DISCUSSION

Under 28 U.S.C. § 1915(e)(2)(B), a district court should dismiss an in forma pauperis action where it is satisfied that the action "(i) is frivolous or malicious; (ii) fails to state a claim on which relief may be granted; or (iii) seeks monetary relief against a defendant who is immune from such relief."

In determining whether a plaintiff states a claim on which relief may be granted, the Court must assume the truth of "all well-pleaded, nonconclusory factual allegations in the complaint[.]" Kiobel v. Royal Dutch Petroleum Co., 621 F.3d 111, 124 (2d Cir. 2010) (citing Ashcroft v. Iqbal, 556 U.S. 662, 129 S. Ct. 1937, 1974 (2009)). A complaint must plead sufficient facts to "state a claim to relief that is plausible on its face." Bell Atl. Corp. v. Twombly, 550 U.S. 544, 570, 127 S. Ct. 1955, 1974 (2007). It is axiomatic that pro se complaints are held to less stringent standards than pleadings drafted by attorneys and the Court is required to read plaintiff's pro se complaint liberally and interpret it as raising the strongest arguments it suggests. Erickson v. Pardus, 551 U.S. 89, 127 S. Ct. 2197 (2007); Sealed Plaintiff v. Sealed Defendant, 537 F.3d 185 (2d Cir. 2008).

Here, plaintiff invokes the Court's federal question jurisdiction by asserting claims, explicitly and implicitly, under § 1983. In order to state a claim under § 1983, "two essential elements must be present: (1) the conduct complained of must have been committed by a person acting under color of state law; and (2) the conduct complained of must have deprived a person of rights, privileges or immunities secured by the Constitution or laws of the United States." Pitchell v. Callan, 13 F.3d 545, 547 (2d Cir. 1994). Most of plaintiff's claims are typical § 1983 claims insofar as seek money damages for the alleged deprivation of a federal rights by purported state actors. But since plaintiff also asks this Court to vacate certain Family Court orders, his claims also must be interpreted as challenges to the rulings made in the underlying state court custody dispute. Insofar as plaintiff seeks review and vacatur of the Family Court's rulings, his claims are barred by certain comity-based exceptions to the federal courts' exercise of their subject matter jurisdiction, namely the domestic relations exception and the Rooker-Feldman doctrine. Insofar as plaintiff asserts claims for monetary damages, his claims are barred because he has sued defendants who cannot be held liable under § 1983, either because they are immune from liability or because they cannot be considered state actors for the purposes of § 1983.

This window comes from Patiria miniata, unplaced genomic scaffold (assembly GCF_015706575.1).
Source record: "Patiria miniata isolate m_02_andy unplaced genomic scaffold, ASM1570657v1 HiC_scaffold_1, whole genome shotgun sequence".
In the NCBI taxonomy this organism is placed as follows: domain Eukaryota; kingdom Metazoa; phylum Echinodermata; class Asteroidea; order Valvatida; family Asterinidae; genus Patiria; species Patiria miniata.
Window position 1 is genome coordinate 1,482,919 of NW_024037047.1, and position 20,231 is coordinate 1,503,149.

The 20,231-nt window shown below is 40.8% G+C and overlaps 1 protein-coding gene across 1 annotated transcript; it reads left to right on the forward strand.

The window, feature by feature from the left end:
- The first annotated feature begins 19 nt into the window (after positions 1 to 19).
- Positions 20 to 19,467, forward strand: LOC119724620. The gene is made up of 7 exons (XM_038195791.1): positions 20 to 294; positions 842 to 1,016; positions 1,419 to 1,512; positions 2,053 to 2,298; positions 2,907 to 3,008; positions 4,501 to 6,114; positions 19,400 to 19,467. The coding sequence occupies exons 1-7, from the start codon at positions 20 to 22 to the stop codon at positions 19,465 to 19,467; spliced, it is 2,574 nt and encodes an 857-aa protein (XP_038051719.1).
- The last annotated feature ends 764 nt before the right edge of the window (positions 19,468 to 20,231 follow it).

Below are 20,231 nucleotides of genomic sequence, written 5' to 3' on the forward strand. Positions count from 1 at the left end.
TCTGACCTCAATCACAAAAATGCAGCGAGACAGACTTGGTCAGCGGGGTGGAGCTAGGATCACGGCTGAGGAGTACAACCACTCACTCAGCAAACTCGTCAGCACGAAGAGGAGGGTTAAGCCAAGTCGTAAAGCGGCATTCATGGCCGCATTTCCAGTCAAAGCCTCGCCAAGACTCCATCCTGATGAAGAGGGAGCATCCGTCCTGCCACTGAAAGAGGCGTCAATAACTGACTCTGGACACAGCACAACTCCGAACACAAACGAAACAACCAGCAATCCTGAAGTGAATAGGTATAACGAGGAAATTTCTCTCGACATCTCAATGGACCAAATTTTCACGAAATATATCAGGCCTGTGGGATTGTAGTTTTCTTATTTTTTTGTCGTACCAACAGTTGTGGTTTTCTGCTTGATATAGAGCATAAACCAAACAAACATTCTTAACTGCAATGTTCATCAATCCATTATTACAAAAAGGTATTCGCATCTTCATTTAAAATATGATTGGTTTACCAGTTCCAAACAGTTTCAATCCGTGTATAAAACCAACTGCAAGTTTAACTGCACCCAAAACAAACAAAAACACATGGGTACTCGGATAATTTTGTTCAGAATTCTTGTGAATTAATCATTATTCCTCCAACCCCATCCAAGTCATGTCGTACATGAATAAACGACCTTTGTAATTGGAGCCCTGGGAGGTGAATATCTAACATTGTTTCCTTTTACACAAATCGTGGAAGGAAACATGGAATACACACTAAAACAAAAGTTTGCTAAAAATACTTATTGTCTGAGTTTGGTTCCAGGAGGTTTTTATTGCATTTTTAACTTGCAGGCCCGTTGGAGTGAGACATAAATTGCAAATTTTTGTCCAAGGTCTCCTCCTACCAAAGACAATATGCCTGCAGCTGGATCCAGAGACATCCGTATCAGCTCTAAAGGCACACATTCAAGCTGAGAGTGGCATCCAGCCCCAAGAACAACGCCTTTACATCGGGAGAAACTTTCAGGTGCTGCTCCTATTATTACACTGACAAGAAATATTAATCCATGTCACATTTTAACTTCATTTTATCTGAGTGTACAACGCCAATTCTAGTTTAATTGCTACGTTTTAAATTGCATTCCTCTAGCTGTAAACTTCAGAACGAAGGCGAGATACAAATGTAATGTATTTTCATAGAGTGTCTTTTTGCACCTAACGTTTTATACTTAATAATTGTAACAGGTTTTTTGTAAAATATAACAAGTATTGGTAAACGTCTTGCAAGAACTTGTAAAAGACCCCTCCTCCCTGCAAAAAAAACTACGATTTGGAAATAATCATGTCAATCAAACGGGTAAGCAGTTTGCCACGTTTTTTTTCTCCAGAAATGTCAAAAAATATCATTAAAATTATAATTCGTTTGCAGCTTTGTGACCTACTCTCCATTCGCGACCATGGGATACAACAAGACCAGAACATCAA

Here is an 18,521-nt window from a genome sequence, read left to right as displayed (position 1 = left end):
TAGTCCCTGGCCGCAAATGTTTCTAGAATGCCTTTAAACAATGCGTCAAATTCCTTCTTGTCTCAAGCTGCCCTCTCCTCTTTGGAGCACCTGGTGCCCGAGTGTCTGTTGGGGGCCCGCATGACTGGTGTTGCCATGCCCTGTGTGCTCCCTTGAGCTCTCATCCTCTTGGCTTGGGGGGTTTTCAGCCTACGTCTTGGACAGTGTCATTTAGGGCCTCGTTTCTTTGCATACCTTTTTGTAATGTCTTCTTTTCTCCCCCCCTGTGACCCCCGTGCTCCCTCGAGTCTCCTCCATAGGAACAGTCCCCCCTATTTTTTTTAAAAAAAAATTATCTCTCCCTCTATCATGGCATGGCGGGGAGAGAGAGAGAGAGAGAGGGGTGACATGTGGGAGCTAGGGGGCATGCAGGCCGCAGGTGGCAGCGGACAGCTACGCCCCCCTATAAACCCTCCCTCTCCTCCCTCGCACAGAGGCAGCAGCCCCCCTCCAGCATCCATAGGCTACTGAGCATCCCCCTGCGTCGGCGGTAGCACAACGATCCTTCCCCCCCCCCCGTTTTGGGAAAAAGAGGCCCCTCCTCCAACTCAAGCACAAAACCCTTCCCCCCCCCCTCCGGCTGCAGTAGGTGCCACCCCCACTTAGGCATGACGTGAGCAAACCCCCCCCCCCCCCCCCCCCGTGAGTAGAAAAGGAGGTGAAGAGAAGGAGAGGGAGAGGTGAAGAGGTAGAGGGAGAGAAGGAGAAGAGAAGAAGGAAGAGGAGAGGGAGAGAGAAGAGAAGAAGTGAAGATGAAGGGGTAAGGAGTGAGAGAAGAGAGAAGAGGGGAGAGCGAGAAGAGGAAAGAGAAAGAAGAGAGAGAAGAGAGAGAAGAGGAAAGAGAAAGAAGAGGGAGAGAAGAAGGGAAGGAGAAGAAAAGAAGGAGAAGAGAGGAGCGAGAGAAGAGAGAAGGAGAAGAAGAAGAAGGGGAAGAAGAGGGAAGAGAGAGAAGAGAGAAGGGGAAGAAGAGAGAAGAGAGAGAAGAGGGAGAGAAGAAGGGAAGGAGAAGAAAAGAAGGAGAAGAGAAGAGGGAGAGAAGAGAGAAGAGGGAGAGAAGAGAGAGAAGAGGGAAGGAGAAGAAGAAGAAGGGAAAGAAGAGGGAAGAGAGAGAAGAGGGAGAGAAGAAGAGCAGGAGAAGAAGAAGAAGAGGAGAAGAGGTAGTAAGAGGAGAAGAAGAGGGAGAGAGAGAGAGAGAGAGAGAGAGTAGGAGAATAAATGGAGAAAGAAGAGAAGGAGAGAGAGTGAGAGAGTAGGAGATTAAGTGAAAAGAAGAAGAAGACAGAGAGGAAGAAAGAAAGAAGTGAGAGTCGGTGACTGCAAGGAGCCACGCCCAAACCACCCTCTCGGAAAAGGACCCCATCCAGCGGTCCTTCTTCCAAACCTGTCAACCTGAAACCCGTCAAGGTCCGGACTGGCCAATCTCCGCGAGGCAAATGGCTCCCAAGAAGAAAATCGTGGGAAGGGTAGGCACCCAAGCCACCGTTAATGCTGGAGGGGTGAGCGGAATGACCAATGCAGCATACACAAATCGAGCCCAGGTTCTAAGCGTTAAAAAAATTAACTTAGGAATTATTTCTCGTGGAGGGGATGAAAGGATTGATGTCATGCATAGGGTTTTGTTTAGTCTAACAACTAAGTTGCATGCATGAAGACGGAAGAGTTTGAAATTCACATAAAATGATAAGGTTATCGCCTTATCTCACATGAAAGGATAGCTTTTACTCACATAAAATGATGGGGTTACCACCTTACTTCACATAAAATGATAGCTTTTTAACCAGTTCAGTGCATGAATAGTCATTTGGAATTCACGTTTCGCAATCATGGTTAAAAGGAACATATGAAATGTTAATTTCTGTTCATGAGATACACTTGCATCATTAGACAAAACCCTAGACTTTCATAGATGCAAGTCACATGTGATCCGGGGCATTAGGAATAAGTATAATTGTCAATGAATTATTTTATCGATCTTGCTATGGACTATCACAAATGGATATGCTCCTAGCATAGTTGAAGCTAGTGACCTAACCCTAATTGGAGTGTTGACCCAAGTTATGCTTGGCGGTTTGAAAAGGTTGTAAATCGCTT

I.The Domestic Relations Exception

Although the relationship between a parent and his child is constitutionally protected, Neustein v. Orbach, 732 F. Supp. 333 (E.D.N.Y. 1990), the Supreme Court has long held that "[t]he whole subject of the domestic relations of husband and wife, parent and child, belongs to the laws of the States and not to the laws of the United States." Elk Grove Unified Sch. Dist. v. Newdow, 542 U.S. 1, 12, 124 S. Ct. 2301, 2309 (2004) (quoting In re Burrus, 136 U.S. 586, 10 S. Ct. 850 (1890)). See also Am. Airlines, Inc. v. Block, 905 F.2d 12, 14 (2d Cir. 1990) ("[E]ven if subject matter jurisdiction lies over a particular matrimonial action, federal courts may properly abstain from adjudicating such actions in view of the greater interest and expertise of state courts in this field."). This domestic relations exception "divests the federal courts of power to issue divorce, alimony, or child custody decrees." Ankenbrandt v. Richards, 504 U.S. 689, 703, ...